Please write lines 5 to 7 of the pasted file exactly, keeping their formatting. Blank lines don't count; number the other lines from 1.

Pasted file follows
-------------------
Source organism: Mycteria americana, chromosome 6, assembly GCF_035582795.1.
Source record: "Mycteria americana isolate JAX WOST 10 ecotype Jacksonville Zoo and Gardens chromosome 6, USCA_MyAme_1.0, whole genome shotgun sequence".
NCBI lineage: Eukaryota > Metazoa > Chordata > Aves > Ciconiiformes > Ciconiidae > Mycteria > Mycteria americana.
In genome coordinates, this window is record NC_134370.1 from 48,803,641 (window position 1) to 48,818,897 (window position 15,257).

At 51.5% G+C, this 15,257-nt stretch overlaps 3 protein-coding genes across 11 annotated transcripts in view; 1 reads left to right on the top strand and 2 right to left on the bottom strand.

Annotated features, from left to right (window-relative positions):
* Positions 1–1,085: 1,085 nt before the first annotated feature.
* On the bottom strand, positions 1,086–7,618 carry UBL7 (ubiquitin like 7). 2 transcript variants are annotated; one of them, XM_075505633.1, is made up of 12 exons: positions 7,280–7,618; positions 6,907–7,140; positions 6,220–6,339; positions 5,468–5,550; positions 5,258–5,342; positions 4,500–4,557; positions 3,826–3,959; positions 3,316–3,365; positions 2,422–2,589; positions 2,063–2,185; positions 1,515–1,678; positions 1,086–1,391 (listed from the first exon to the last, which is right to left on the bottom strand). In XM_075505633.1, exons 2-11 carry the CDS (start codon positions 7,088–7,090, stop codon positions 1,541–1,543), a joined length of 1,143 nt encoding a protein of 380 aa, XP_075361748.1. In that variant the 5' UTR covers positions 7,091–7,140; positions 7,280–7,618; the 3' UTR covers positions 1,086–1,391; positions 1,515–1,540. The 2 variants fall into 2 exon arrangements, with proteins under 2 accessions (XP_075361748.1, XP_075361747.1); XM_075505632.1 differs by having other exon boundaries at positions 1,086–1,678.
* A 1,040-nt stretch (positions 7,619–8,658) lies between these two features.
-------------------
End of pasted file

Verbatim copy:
At 51.5% G+C, this 15,257-nt stretch overlaps 3 protein-coding genes across 11 annotated transcripts in view; 1 reads left to right on the top strand and 2 right to left on the bottom strand.

Annotated features, from left to right (window-relative positions):
* Positions 1–1,085: 1,085 nt before the first annotated feature.